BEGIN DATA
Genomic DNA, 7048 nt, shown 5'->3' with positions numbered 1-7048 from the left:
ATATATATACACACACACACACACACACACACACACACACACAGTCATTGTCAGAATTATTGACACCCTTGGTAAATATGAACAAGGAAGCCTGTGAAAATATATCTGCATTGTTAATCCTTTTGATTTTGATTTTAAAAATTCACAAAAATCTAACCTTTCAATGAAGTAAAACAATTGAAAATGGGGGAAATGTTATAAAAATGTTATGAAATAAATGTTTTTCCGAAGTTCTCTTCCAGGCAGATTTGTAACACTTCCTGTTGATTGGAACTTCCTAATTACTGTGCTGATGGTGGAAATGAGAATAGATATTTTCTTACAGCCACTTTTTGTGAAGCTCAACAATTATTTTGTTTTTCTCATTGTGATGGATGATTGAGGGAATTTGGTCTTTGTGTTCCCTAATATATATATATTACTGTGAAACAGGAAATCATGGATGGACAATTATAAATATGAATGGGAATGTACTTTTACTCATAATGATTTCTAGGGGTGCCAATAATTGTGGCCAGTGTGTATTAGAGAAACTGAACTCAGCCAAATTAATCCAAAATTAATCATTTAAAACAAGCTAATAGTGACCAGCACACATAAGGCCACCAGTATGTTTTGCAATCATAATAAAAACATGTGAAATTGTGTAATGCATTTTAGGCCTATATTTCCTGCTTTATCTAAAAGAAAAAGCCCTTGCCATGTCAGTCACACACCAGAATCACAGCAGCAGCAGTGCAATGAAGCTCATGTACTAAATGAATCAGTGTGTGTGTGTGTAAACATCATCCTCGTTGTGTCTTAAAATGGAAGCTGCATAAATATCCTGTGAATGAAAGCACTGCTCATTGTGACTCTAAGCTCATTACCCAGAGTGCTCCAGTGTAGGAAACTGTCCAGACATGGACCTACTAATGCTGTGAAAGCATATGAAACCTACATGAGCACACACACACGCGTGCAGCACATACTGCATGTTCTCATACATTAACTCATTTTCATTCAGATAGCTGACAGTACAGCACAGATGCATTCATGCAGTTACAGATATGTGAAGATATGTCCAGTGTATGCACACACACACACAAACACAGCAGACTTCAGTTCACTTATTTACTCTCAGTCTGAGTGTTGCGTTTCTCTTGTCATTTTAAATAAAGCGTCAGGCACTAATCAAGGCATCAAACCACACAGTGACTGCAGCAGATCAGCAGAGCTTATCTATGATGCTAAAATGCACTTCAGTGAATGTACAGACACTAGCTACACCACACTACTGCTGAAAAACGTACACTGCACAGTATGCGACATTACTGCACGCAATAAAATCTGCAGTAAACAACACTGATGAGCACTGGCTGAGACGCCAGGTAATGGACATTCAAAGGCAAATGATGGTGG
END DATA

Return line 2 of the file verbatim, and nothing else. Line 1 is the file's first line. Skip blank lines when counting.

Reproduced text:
ATATATATACACACACACACACACACACACACACACACACACAGTCATTGTCAGAATTATTGACACCCTTGGTAAATATGAACAAGGAAGCCTGTGAAAATATATCTGCATTGTTAATCCTTTTGATTTTGATTTTAAAAATTCACAAAAATCTAACCTTTCAATGAAGTAAAACAATTGAAAATGGGGGAAATGTTATAAAAATGTTATGAAATAAATGTTTTTCCGAAGTTCTCTTCCAGGCAGATTTGTAACACTTCCTGTTGATTGGAACTTCCTAATTACTGTGCTGATGGTGGAAATGAGAATAGATATTTTCTTACAGCCACTTTTTGTGAAGCTCAACAATTATTTTGTTTTTCTCATTGTGATGGATGATTGAGGGAATTTGGTCTTTGTGTTCCCTAATATATATATATTACTGTGAAACAGGAAATCATGGATGGACAATTATAAATATGAATGGGAATGTACTTTTACTCATAATGATTTCTAGGGGTGCCAATAATTGTGGCCAGTGTGTATTAGAGAAACTGAACTCAGCCAAATTAATCCAAAATTAATCATTTAAAACAAGCTAATAGTGACCAGCACACATAAGGCCACCAGTATGTTTTGCAATCATAATAAAAACATGTGAAATTGTGTAATGCATTTTAGGCCTATATTTCCTGCTTTATCTAAAAGAAAAAGCCCTTGCCATGTCAGTCACACACCAGAATCACAGCAGCAGCAGTGCAATGAAGCTCATGTACTAAATGAATCAGTGTGTGTGTGTGTAAACATCATCCTCGTTGTGTCTTAAAATGGAAGCTGCATAAATATCCTGTGAATGAAAGCACTGCTCATTGTGACTCTAAGCTCATTACCCAGAGTGCTCCAGTGTAGGAAACTGTCCAGACATGGACCTACTAATGCTGTGAAAGCATATGAAACCTACATGAGCACACACACACGCGTGCAGCACATACTGCATGTTCTCATACATTAACTCATTTTCATTCAGATAGCTGACAGTACAGCACAGATGCATTCATGCAGTTACAGATATGTGAAGATATGTCCAGTGTATGCACACACACACACAAACACAGCAGACTTCAGTTCACTTATTTACTCTCAGTCTGAGTGTTGCGTTTCTCTTGTCATTTTAAATAAAGCGTCAGGCACTAATCAAGGCATCAAACCACACAGTGACTGCAGCAGATCAGCAGAGCTTATCTATGATGCTAAAATGCACTTCAGTGAATGTACAGACACTAGCTACACCACACTACTGCTGAAAAACGTACACTGCACAGTATGCGACATTACTGCACGCAATAAAATCTGCAGTAAACAACACTGATGAGCACTGGCTGAGACGCCAGGTAATGGACATTCAAAGGCAAATGATGGTGG